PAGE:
Saturday, November 18th, 2017

Managing retirement income with a fixed income wedge

January 20, 2012 by  
Filed under Investing, Mutual Funds, The Great Goals in Life

Just as dollar cost averaging can work to help you build assets for retirement, it can also work against you when you need to be spending your assets during retirement.  In retirement your goal is no longer purely long-term, but also includes an element of short-term spending.  Just as your time horizon is the most important factor in selecting an appropriate asset allocation when investing to prepare for retirement, it is also vital during retirement.

Consider the following asset allocation strategy.  Let’s assume you plan to withdraw 5% of your investment assets in the following year and hope to continue this for the rest of your life.  Based on your circumstances, we may agree that an initial fixed income reserve of four years of planned spending is appropriate, so your basic asset allocation may look like this, with 80% allocated to equities that are necessary for the long-term protection and growth of asset value and 20% targeted for short-term spending.  It may make sense to build that 20% portion by shifting long-term assets in the four years leading up to starting an investment income.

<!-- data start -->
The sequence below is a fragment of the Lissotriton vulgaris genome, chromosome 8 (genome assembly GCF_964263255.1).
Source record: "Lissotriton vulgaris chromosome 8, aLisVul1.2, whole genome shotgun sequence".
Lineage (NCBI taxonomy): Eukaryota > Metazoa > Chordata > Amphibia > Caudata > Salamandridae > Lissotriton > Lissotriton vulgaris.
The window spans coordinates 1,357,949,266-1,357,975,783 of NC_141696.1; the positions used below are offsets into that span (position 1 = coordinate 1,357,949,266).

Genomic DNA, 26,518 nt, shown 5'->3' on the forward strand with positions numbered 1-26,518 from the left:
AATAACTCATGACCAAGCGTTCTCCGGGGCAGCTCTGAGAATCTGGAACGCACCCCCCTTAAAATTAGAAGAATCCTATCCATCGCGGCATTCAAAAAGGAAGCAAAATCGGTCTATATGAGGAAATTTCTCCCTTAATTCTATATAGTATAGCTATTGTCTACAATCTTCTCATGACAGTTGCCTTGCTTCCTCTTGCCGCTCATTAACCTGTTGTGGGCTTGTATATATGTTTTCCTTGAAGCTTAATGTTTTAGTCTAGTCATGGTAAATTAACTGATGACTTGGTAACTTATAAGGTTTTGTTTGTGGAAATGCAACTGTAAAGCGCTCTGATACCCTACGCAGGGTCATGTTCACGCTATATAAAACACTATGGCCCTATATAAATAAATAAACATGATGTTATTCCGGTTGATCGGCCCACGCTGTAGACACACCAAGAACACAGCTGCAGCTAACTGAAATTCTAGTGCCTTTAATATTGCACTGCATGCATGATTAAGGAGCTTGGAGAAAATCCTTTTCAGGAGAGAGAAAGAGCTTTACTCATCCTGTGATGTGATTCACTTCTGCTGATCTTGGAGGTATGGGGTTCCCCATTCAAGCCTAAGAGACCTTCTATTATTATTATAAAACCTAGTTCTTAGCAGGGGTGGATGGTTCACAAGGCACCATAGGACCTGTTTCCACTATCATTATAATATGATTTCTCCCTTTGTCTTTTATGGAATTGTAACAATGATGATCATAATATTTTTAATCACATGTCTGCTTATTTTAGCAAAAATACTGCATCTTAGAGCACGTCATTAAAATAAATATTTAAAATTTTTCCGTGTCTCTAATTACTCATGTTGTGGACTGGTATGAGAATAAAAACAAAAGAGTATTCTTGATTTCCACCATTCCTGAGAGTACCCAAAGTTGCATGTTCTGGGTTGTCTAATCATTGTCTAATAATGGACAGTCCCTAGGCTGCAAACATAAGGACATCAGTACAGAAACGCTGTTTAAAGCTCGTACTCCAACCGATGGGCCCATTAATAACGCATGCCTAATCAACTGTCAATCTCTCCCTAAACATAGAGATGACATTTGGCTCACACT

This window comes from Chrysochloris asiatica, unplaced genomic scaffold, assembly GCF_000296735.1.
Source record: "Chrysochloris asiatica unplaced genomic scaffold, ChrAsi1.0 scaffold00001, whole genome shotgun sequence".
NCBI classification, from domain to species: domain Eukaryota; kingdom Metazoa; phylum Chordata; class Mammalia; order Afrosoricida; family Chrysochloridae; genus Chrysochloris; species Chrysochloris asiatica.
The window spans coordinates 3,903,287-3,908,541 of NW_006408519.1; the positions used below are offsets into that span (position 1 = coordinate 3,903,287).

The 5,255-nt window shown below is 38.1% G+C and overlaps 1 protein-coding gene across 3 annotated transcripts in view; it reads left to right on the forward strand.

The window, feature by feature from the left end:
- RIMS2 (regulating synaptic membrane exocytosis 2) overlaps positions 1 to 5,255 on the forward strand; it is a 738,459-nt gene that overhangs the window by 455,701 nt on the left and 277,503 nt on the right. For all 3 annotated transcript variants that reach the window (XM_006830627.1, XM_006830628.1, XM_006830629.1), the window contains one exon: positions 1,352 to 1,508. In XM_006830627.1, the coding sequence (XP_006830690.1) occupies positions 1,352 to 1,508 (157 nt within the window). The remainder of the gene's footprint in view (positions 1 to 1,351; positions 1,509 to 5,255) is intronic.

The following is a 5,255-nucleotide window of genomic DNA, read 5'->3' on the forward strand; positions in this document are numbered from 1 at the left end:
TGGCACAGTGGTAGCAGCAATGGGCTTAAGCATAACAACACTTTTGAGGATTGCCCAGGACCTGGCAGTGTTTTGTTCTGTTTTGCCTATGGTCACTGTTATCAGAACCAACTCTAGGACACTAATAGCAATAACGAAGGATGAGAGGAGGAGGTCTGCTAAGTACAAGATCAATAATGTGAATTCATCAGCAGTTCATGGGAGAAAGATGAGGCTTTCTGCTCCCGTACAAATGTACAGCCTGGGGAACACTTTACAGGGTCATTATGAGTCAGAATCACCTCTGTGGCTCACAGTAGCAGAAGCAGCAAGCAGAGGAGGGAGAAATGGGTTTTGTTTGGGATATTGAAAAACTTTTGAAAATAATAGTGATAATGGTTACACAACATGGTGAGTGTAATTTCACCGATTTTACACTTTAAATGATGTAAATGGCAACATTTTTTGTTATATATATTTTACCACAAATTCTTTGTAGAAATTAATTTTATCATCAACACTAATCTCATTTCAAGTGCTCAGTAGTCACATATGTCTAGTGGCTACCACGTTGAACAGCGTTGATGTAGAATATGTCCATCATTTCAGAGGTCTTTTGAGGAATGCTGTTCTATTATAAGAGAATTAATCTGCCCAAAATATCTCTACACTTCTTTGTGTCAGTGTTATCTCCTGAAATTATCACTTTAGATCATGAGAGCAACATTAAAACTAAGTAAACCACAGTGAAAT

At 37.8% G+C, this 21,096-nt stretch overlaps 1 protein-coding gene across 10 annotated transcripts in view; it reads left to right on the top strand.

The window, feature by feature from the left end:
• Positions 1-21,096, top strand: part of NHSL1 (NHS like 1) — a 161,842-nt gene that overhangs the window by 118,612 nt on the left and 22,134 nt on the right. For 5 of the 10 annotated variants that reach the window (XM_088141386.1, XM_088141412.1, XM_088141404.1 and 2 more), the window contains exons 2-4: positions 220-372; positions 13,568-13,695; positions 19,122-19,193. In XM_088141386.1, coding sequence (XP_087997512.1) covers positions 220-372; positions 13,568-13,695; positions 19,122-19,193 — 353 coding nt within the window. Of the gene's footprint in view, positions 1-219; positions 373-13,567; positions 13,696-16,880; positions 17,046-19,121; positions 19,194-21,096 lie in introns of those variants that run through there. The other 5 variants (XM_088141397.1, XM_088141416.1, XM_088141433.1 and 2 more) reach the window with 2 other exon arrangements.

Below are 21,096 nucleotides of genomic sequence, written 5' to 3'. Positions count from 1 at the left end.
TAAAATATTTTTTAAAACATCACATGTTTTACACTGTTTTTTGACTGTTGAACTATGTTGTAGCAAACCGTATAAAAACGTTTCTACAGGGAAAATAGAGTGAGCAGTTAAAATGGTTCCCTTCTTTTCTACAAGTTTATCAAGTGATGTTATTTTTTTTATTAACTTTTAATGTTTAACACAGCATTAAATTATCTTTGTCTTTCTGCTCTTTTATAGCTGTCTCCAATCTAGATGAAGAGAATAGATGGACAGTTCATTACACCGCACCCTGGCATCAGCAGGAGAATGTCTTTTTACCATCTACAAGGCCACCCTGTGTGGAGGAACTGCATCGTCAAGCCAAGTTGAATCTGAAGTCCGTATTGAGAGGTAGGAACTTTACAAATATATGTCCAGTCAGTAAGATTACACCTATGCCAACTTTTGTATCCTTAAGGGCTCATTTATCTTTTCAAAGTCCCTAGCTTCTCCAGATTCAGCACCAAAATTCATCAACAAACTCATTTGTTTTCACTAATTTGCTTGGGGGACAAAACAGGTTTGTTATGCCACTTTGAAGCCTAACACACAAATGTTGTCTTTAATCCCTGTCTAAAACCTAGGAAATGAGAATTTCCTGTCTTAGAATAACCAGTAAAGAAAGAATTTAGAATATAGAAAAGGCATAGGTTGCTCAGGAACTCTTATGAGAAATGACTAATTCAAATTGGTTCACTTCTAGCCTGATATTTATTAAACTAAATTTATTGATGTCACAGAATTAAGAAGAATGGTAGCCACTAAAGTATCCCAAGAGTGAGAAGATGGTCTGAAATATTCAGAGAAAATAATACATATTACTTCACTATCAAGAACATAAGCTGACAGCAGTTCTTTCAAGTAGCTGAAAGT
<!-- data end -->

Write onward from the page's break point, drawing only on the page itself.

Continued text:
It makes sense to diversify the 80% equity portion to reduce fluctuations and it may also make sense to diversify the fixed income portion, with one year of planned spending in money market or short term bond assets and the rest in higher yielding income securities.  Thus, a more detailed asset allocation may look like this:

Once the initial parameters are set, we may then want to have a rebalancing policy to further smooth results and avoid the possibility of selling long-term investments during short-term period of low prices.  Thus, the fixed income wedge proportion will change depending on market conditions.  Here is a sample rebalancing policy table:

 

Of course, this can be customized for your individual circumstances and adapted to fit changing individual circumstances.  Some mutual fund companies now have automatic rebalancing systems that we can use to operate this asset allocation strategy and we can override it (if it seems prudent) following an annual plan review.

If you are within five years of planned retirement or are already retired and we have not discussed this type of strategy, please contact our office to schedule a meeting to discuss it.

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